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Government agencies team up to streamline building permit process

Friday 31 May 2024 | Written by Melina Etches | Published in Environment, National

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Government agencies team up to  streamline building permit process
National Environment Service (NES), Te Marae Ora (TMO), and Infrastructure Cook Islands (ICI) attend a workshop in 2023.NES/24053025

In a move aimed at streamlining the building permit approval process, new homeowners will no longer need to submit four copies of their building plans.

Following a quarterly meeting in March to strengthen the coordination and management of the permitting process for development across the three agencies of the National Environment Service (NES), Te Marae Ora (TMO), and Infrastructure Cook Islands (ICI), it was agreed to reduce the number of copies of building plans required for the process approval to build.

These agencies are mandated as permitting authorities under the Public Health Act 2004, Infrastructure Act 2019, and the Environment Act 2003 respectively.

Effective July 1, 2024, the requirement of building plans has been reduced to two, a change expected to simplify the approval process, a statement said.

Reducing the number of building plan copies is a welcomed development for aspiring homeowners.

A woman preparing her building plans says, “This decision is great, this will reduce our costs and is a step towards a more user-friendly approach to building my home.”

For over a decade, the building process required four copies of building plans – each agency kept a copy.

“Modern technology allows us to keep electronic copies and we want to reduce the cost to the applicant where we can,” said a spokesperson.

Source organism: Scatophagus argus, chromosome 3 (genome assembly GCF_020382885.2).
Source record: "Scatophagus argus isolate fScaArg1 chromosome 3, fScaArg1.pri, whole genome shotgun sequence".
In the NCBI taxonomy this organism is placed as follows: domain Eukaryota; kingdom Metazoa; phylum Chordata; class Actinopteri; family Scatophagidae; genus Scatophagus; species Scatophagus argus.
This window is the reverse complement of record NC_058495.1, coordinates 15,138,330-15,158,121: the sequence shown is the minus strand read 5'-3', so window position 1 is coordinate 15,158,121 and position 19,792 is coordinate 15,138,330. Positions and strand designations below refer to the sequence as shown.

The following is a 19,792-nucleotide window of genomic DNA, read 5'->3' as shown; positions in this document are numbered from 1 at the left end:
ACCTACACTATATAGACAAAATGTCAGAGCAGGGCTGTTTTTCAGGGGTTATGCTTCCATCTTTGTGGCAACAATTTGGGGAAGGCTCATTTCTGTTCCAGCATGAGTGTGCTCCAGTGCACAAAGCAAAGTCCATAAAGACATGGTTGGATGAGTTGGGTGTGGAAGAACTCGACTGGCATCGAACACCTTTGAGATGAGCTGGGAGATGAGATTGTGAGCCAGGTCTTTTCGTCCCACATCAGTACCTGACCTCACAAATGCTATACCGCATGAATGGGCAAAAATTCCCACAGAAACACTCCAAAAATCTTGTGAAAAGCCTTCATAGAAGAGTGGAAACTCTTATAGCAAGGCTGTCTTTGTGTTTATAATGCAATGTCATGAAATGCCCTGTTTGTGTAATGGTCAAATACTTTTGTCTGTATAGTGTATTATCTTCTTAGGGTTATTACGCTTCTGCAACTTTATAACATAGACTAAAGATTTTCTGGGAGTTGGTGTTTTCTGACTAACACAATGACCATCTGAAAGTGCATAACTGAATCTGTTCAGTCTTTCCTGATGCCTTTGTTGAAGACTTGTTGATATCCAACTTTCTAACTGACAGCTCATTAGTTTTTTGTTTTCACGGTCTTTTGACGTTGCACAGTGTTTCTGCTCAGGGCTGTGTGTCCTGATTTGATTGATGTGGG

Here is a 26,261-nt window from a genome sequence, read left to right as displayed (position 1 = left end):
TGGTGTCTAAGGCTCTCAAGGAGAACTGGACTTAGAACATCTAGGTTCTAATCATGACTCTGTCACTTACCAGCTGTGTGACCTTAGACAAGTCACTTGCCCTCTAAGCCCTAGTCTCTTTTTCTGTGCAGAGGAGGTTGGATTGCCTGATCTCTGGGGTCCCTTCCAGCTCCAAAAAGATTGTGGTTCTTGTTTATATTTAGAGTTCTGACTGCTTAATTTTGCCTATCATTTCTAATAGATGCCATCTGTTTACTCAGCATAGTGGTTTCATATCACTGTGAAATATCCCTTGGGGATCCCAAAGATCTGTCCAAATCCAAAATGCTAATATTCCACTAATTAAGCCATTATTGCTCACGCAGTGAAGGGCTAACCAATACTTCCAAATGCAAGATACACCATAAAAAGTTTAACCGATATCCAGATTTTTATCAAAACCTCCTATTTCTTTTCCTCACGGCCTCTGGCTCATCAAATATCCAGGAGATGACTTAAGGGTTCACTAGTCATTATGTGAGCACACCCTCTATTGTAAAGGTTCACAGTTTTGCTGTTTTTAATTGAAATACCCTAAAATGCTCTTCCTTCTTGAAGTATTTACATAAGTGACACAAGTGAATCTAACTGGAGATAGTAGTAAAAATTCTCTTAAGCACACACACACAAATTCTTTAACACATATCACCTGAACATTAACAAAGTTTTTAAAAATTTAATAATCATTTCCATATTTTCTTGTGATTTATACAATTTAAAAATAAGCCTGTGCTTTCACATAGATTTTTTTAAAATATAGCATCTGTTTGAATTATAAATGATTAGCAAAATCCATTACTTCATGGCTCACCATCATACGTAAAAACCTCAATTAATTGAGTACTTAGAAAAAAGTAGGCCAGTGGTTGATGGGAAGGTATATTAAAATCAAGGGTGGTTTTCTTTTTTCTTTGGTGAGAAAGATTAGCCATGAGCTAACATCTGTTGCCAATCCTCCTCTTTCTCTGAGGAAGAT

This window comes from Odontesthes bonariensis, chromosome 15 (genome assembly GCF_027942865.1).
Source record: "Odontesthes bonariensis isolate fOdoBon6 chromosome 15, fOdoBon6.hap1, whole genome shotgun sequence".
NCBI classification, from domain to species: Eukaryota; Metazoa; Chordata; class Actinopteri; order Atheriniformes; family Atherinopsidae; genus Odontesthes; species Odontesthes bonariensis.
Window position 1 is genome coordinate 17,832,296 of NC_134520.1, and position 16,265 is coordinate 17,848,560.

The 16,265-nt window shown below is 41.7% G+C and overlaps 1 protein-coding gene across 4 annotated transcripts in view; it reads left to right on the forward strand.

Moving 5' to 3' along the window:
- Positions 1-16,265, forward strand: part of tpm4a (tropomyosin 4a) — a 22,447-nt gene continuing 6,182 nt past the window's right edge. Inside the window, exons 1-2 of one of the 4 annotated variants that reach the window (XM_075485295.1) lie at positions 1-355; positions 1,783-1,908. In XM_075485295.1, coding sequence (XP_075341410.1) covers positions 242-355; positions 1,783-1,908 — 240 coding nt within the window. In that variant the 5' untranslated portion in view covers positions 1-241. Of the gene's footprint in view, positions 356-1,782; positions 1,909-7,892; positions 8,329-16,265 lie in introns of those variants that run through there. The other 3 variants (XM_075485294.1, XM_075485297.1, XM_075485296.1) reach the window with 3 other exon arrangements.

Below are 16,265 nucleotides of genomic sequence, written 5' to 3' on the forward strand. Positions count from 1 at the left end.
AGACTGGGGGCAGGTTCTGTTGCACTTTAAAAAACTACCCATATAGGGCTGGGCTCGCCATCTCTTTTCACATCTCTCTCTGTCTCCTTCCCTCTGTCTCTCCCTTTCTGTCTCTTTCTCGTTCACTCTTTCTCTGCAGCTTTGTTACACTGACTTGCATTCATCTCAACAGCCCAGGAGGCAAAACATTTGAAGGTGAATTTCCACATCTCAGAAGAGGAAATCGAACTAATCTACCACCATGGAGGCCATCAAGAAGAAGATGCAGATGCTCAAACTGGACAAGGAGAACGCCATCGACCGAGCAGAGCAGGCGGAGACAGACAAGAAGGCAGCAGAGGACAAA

This is part of a larger piece of work to improve development practices, the spokesperson added.

“There is a raft of legislative updates happening across agencies such as a new Health Bill, an Environment Bill, a Building Bill, a Solid and Hazardous Waste Bill, and Infrastructure Regulations. While these new pieces of legislation, regulations, and standards are under development, we are taking this time to reflect on governance as well.”

Last year, two workshops looked at the kind of development rules that should be in place and the governance of the permitting system.

The first involved discussions on development rules and identified the problems seen across the landscape for example soils being washed into lagoons. 

Participants then worked to identify the causes followed by solutions – for example, employing sediment and erosion control practices and controlling vegetation clearance reduces soil erosion and therefore sedimentation of the lagoon.

The second workshop considered bringing the three regulatory agencies under a single roof, due to the issues arising from having these at three separate locations.

However, all three agencies decided not to examine this move further but instead work on the issues aimed at improving efficiencies and monitoring both the process and developments.

“The first change for the public is to reduce the building plans to just two for the building permit process; other changes are to internal processes which don’t affect the public,” the spokesperson said.

“We look forward to continuing improvements to our process and development guidelines and will communicate these to the public over time.”

The Ministry of Infrastructure Cook Islands is responsible for managing and implementing programmes of work focused on improving and maintaining public infrastructure in Rarotonga and related policies and practices throughout the Cook Islands. 

Building in the Cook Islands is legislated for by the Building Control and Standards Act 1991, the Building Control and Standards Regulations 1991, and the Building Code 2019.

  • Melina Etches/Media Release